2013 Forecast – What's Happening to the Economy? (A Debate)

Mark Montague and I often get into great discussions about economic trends and their impact on transportation and logistics. In this online debate, we share our personal opinions and interpretations of economic trends, reflecting our many decades of business experience and our MBA training. (To see Mark’s top 5 predictions for trucking in 2013, go here.)

What do you think? Please add your own views in the comments field below, and join the discussion.

RECESSION in 2013? YES or NO?

MARK – No recession. I think we will have a soft first quarter followed by a recovery in Q2, so we won’t have the two consecutive quarters of negative GDP that are the definition of a recession. Lower prices on fuel, food and other important purchases will help consumers to balance their checkbooks. When costs are lower, it reduces the effect of tax increases and tight credit. Finally, home values are rising, which will provide an important psychological boost. New home construction should be robust this year, too, starting in Q2. With the momentum from a strong second quarter, we can be more than okay this year, provided the international scene remains stable.

PEGGY – Yes, I think we are headed for recession, but I will be happy to be wrong. I don’t think we can count on increased consumer spending in 2013. Consumer debt in 2012 was the lowest since 1997, unemployment is still hovering at about 8% and work force participation is at a ten-year low. The end result is less money in consumers’ pockets, and a decline in spending. Consumers drive 70% of the economy, so a few percentage points’ worth of penny-pinching can make a big difference. Manufacturers are not going to ramp up production if nobody wants to buy their goods.


MARK – I looked at the last-minute agreement in Congress to avoid the “fiscal cliff” and I saw opportunity for a decent business year for most companies. Maybe the deal wasn’t great, but it kept the stock market from tumbling, and it kept income tax rates stable for most Americans.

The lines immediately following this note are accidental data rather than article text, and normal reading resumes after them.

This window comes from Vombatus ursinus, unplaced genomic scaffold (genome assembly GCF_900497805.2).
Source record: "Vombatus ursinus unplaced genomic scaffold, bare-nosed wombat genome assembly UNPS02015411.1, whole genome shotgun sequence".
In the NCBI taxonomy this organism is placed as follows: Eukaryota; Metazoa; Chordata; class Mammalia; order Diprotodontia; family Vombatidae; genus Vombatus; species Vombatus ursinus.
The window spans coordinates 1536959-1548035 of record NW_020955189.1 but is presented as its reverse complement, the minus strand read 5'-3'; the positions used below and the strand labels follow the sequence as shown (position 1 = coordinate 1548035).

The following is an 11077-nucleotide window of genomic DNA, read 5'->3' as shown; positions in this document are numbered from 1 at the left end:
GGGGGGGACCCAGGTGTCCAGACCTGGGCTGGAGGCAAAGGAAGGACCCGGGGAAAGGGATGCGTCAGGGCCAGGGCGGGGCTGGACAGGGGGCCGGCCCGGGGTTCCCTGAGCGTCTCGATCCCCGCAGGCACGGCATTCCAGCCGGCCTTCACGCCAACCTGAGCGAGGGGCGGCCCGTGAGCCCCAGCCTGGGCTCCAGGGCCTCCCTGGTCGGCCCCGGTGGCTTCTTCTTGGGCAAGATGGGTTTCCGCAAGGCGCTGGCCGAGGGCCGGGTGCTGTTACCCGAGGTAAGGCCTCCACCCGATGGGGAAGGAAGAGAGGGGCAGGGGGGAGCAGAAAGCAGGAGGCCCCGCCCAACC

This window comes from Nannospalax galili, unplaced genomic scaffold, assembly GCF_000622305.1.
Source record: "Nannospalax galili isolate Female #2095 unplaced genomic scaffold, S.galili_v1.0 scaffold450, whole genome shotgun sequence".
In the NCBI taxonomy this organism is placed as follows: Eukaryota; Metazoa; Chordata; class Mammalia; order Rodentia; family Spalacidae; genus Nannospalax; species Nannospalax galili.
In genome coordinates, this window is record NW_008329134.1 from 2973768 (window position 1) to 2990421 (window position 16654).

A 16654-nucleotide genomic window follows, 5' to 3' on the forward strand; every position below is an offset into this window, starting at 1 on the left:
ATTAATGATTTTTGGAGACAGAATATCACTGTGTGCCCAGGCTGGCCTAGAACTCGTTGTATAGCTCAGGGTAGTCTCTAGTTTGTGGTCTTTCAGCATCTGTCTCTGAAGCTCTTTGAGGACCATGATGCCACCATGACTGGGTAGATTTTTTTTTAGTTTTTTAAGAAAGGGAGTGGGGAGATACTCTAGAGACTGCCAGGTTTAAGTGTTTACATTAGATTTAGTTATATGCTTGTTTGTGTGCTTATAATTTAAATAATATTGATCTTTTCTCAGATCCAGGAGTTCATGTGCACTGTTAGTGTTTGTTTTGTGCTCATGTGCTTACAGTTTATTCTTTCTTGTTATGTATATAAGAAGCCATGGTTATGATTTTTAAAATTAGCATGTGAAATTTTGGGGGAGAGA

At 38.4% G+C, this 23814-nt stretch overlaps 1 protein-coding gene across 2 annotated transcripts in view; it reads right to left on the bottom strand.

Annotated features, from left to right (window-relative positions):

PEGGY – The fiscal cliff deal prevented automatic cuts across the board, but it only postponed the pain. Federal government spending and deficits are totally out of control, and the debt ceiling fight is still ahead of us.

MARK – I admit that prospects don’t look great for the U.S. economy for the next couple of months. The fourth quarter of 2012 was a disappointment, and the first quarter of 2013 could be worse. We might even see a decline in GDP. On the bright side, though, I think we’ll put all this behind us in the spring. Businesses expect Q1 to be soft, they’ve already dialed that in, and they will be ready to rebound in Q2.


MARK – Energy is one of the important elements that should help to restore the economy. New domestic shale oil and natural gas resources are being discovered and tapped, and the U.S. is on track to become a net energy exporter in the coming years. With increased domestic supply, energy prices will drop. Lower energy prices will boost manufacturing and add high-paying jobs across the country, accelerating growth in construction of new infrastructure.

PEGGY – I agree that new energy resources are a reason for optimism, but there is no big increase expected in the domestic supply of diesel fuel. Also, I’m concerned about the “wild card” factors. Fuel prices can shoot up suddenly when there is instability in the Mideast, increased demand for fuel in another part of the world, or uncertainty about U.S. policies that govern taxes or environmental regulations.

MARK – Well, the U.S. Department of Energy predicts that average diesel prices will drop by 10 cents compared to 2012. Plus, natural gas is becoming a viable alternative fuel that is gaining serious market share. Even if diesel prices don’t decline much, a drop in other energy costs would boost economic activity and increase demand for transportation.